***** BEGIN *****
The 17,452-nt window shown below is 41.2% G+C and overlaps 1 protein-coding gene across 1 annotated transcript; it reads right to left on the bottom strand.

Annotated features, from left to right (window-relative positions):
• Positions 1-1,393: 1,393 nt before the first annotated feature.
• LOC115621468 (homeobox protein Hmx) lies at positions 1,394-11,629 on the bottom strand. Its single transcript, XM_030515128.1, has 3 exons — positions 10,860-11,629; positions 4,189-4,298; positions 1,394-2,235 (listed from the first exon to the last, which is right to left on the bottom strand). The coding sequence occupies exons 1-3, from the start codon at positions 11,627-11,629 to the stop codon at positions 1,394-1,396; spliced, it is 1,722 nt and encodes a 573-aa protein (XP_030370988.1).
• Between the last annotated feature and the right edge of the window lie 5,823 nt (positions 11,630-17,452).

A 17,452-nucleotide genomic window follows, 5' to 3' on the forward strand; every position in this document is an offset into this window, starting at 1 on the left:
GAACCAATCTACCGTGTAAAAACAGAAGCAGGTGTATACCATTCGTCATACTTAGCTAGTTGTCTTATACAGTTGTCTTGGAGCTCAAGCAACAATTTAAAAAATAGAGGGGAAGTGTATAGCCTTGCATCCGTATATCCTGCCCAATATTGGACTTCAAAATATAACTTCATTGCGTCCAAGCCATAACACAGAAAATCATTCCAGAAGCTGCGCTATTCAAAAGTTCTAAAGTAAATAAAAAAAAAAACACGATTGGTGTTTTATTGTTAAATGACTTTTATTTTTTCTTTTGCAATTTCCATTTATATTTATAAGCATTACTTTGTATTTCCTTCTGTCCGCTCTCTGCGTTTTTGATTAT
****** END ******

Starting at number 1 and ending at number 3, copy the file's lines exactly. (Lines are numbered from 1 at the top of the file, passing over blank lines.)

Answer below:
The 17,452-nt window shown below is 41.2% G+C and overlaps 1 protein-coding gene across 1 annotated transcript; it reads right to left on the bottom strand.

Annotated features, from left to right (window-relative positions):
• Positions 1-1,393: 1,393 nt before the first annotated feature.